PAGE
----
Medical Management Of Severe Intra-abdominal Hypertension With Aggressive Diuresis And Continuous Ultra-filtration
V Vachharajani, L Scott, L Grier, S Conrad
abdominal compartment syndrome, ards, cardiac, cardio-pulmonary support, care unit, continuous renal replacement therapy., critical care, education, emergency medicine, hemodynamics, intensive, intensive care medicine, intra-abdominal hypertension, medicine, multiorgan failure, neuro, patient care, pediatric, respiratory failure, surgical i, ventilation
V Vachharajani, L Scott, L Grier, S Conrad. Medical Management Of Severe Intra-abdominal Hypertension With Aggressive Diuresis And Continuous Ultra-filtration. The Internet Journal of Emergency and Intensive Care Medicine. 2002 Volume 6 Number 2.
This report discribes a patient with acute intra-abdominal hypertension, with subsequent abdominal compartment syndrome, treated non-operatively with a combination of diuresis and continuous ulta-filtration. This therapuetic modality provided ample reduction in intra-abdominal pressures and alleviated abdominal comparment syndrome when surgery could not be performed.
A thirty-six year old previously healthy African American man presented to the emergency department with the chief complaint of abdominal pain and distension. Upon arrival to the emergency room he was hypotensive and unresponsive and was intubated for airway protection. A nasogastric tube was inserted and 400 cc of fresh blood was aspirated. The patient had a history of alcohol abuse but no previous history of GI bleeding. Initial vital signs were a pulse of 150/min and a BP of 70/40 mmHg. The abdominal exam revealed hyperactive bowel sounds, hepatomegaly with liver span of 16 cm, and soft abdomen. His chest was clear and heart sounds were normal.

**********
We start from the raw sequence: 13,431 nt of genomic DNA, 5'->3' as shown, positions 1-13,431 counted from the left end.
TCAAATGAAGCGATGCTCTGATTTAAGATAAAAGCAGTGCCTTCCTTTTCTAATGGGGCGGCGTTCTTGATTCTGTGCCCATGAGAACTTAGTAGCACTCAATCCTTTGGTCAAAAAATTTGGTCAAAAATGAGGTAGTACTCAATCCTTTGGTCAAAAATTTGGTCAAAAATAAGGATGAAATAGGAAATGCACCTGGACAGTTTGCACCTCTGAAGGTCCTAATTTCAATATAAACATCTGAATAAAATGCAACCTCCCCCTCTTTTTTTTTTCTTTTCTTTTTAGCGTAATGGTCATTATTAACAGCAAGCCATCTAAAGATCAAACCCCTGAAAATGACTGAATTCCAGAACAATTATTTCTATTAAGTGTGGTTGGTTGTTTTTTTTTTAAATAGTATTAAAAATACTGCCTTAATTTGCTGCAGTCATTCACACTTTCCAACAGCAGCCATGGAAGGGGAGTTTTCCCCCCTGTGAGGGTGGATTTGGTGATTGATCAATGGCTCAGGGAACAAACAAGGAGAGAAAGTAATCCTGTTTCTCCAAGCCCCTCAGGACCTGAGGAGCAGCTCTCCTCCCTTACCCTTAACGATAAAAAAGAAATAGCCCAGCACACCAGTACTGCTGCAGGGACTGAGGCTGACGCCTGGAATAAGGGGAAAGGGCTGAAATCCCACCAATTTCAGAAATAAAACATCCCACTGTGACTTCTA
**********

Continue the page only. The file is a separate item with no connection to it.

Initial laboratory evaluation revealed a hemoglobin of 9.4 gm/dl, activated partial thromboplastin time of 23.6 sec and prothrombin time of 61 sec. When the patient was admitted to the ICU, the hemoglobin had dropped to 6.7 gm/dl. Fluid and blood product resuscitation was initiated prior to transfer and continued in the intensive care unit. An upper GI endoscopy was performed which revealed friable gastric mucosa but no definite source of bleeding. The patient became hemodynamically more stable but had a severe coagulopathy. In spite of further blood loss, it was felt the patient was a high surgical risk.
In the following 48 hours the bleeding subsided but required continued fluid resuscitation. During this interval, severe abdominal distension developed. A computerized tomography scan of the abdomen revealed edematous bowel and gastric distension with a large intra-gastric thrombus. Evacuation of the thrombus was attempted via endoscopy but was unsuccessful. Shortly after the endoscopy, the patient's condition deteriorated with development of hypotension, tachycardia, oliguria (u/o=10 cc/hr vs 100 cc/hr previously), decreased cardiac index (1.8 vs 2.5 previously), increase in peak pulmonary pressures (53cm water vs 30-35 cm water previously) and increased PAWP (22 mm Hg vs 18 previously). Intra-abdominal pressure measured via urinary bladder catheter was 53 mm Hg, and the diagnosis of sever abdominal compartment syndrome was made. Urgent surgical evaluation was obtained with plans for abdominal decompression. However, the patient's family refused any operative intervention.
The patient was medically managed, with fluid restriction and diuresis. Within several hours, his abdominal pressure was still elevated to 38 mm Hg, and he was less responsive to diuresis Continuous venovenous hemodiafiltration (CVVHDF) was started with a net ultra-filtration of 300 cc/hr. After fifteen hours of this regimen the intra-abdominal pressure was reduced to 27 mm Hg, with further reduction to 19 mm Hg at 24 hours. The urine output increased to 100-150 cc/hr, peak pulmonary pressure decreased to 35-cm H2O and the cardiac index increased to 2.8. CVVHDF was discontinued after 48 hours. There was resolution of the coagulopathy and the previously elevated lipase began to trend downward.